Haven’t posted in a hot minute because I’ve been struggling a bit in this transition to Denver (love the city, love my life here – but just having some control issues that OF COURSE manifest into weight loss) and I’m working through them with daily OA meetings. (Post to come on OA soon.)
However, I’m coming out of the woodwork because I am all sorts of emoji red face P.O’ed
Everything in that picture above is what I loathe about the portrayal of eating disorders.
Yesterday, I woke up and these article headlines about me ran on the UK Daily Mail, Sun, and Mirror.
YEP GUYS -there I am – the two-headed eating disorder freak show splattered across UK media.
My agenda every day is to represent recovery in a way that relates to ALL yet time and time again the world has a tendency to portray people with eating disorders as though we are some fictitious character straight outta American Horror Story.
Don’t get me wrong – I’m thankful every single day for the opportunity to write about this shiz. It’s kept me connected with the community as well as find an outlet of accountability, but the problem with this kind of portrayal is that it sends the message to people that you have to be “that” sick to really have an eating disorder.
It discourages people from voicing their struggle because they look at horror headlines like that and think to themselves “Oh, well I’m not vomm’ing blood into a toilet – I guess I’m not really that bad.”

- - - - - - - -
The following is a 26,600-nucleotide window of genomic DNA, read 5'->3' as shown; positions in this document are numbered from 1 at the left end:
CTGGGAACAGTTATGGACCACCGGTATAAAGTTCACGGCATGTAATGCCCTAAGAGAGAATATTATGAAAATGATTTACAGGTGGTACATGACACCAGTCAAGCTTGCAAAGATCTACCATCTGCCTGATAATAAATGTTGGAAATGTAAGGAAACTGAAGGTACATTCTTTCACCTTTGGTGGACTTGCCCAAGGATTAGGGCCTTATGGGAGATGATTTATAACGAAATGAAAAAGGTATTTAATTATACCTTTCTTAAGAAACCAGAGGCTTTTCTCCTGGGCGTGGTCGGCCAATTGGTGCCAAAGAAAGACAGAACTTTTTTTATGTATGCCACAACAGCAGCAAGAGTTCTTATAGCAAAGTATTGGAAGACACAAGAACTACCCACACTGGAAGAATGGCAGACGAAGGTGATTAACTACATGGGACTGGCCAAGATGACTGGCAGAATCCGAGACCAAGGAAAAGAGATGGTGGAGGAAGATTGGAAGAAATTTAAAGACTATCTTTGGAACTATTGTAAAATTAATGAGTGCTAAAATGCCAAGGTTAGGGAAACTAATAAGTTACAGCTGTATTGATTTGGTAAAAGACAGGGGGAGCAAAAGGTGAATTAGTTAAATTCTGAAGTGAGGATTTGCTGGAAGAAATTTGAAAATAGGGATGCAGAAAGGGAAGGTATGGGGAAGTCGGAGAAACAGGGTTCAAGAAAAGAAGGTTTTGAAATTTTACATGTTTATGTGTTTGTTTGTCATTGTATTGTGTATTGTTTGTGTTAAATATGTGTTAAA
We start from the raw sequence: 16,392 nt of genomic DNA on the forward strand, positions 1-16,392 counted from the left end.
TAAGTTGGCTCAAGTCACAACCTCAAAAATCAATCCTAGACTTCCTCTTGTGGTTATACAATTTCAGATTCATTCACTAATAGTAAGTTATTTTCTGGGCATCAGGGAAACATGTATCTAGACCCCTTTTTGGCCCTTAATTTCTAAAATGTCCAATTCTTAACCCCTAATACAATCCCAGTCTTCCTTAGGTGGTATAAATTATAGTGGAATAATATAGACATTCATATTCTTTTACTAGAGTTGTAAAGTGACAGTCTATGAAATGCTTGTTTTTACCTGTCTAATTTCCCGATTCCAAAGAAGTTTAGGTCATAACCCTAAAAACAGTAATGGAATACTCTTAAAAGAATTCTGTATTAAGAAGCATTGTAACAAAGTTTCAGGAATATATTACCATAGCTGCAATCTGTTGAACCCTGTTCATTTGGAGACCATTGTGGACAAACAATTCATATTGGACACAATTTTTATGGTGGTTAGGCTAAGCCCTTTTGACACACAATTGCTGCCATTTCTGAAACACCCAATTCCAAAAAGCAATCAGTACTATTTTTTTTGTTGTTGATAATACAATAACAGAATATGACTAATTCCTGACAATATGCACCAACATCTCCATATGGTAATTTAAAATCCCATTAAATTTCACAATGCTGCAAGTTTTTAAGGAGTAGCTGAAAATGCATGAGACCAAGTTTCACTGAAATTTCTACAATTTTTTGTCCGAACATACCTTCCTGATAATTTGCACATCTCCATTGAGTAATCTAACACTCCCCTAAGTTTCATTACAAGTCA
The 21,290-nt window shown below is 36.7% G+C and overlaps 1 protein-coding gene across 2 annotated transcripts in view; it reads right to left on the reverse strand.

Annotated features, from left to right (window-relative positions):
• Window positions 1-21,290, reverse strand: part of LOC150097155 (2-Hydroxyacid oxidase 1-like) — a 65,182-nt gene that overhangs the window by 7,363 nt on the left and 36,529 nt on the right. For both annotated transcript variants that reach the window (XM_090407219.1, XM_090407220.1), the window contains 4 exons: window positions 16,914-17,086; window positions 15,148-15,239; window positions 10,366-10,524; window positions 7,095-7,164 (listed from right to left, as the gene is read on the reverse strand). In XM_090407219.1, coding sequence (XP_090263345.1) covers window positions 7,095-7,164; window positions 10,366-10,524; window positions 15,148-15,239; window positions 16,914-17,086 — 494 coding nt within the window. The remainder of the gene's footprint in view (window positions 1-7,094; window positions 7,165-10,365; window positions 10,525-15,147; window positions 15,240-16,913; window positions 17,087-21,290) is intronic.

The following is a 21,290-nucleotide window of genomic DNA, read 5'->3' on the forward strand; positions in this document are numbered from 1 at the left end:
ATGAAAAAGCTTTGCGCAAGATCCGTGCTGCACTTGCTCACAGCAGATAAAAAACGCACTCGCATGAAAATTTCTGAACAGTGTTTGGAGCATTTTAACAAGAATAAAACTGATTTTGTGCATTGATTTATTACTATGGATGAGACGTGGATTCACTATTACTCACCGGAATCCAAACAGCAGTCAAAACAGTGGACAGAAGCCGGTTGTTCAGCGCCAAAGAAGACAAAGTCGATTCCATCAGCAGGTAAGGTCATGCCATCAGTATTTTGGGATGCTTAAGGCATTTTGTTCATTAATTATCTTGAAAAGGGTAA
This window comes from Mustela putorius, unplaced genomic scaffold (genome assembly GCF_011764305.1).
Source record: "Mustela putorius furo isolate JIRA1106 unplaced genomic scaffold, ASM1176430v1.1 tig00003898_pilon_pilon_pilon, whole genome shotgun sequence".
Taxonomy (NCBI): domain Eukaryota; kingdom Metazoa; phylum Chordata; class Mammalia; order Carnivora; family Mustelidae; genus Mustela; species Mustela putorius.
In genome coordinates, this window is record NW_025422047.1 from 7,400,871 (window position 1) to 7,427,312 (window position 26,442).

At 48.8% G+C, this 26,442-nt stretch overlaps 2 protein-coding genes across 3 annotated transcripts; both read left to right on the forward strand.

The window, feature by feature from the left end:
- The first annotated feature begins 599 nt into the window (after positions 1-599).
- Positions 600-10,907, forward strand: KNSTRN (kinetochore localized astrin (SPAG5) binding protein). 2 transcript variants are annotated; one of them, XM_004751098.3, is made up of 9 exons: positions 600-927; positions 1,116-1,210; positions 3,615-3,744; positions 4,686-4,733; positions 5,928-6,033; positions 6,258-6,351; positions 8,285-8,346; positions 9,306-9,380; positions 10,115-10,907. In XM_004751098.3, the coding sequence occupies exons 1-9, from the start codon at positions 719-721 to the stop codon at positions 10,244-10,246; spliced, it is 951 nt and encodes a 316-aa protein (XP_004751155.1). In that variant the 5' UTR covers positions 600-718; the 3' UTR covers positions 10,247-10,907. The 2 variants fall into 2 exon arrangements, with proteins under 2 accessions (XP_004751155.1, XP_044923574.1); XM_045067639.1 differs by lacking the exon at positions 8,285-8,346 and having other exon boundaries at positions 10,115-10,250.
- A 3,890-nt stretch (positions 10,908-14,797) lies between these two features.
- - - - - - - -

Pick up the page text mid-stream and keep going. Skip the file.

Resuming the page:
The truth is, am I proud of those articles content? Yes. The journalist was respectful and asked real, human questions about my recovery and ED experience. She does not choose headlines, and I have nothing but kind words to say about our interview process.
However, when I read these headlines, I absolutely bloody cringe. Not only because it’s grossly and salaciously manifesting as cheap click bait, but because the headlines heighten my experience with body dysmorphia and eating disorders in a glorified one-of-a-kind manner.
Did I feel and do all those things? Yes. I did have trouble sitting on a subway. I passed people on the SIDEWALK (not street) and had moments that I panicked. “WHAT IF I RUN INTO THEM WITH MY THIGHS.”
I was very sick. I’d never deny that and I’ve got a whole helluva lot of war stories- we all do in recovery, as I’m learning through my resurgence of OA meetings.
Half of recovery is letting those “war stories” go and moving forward.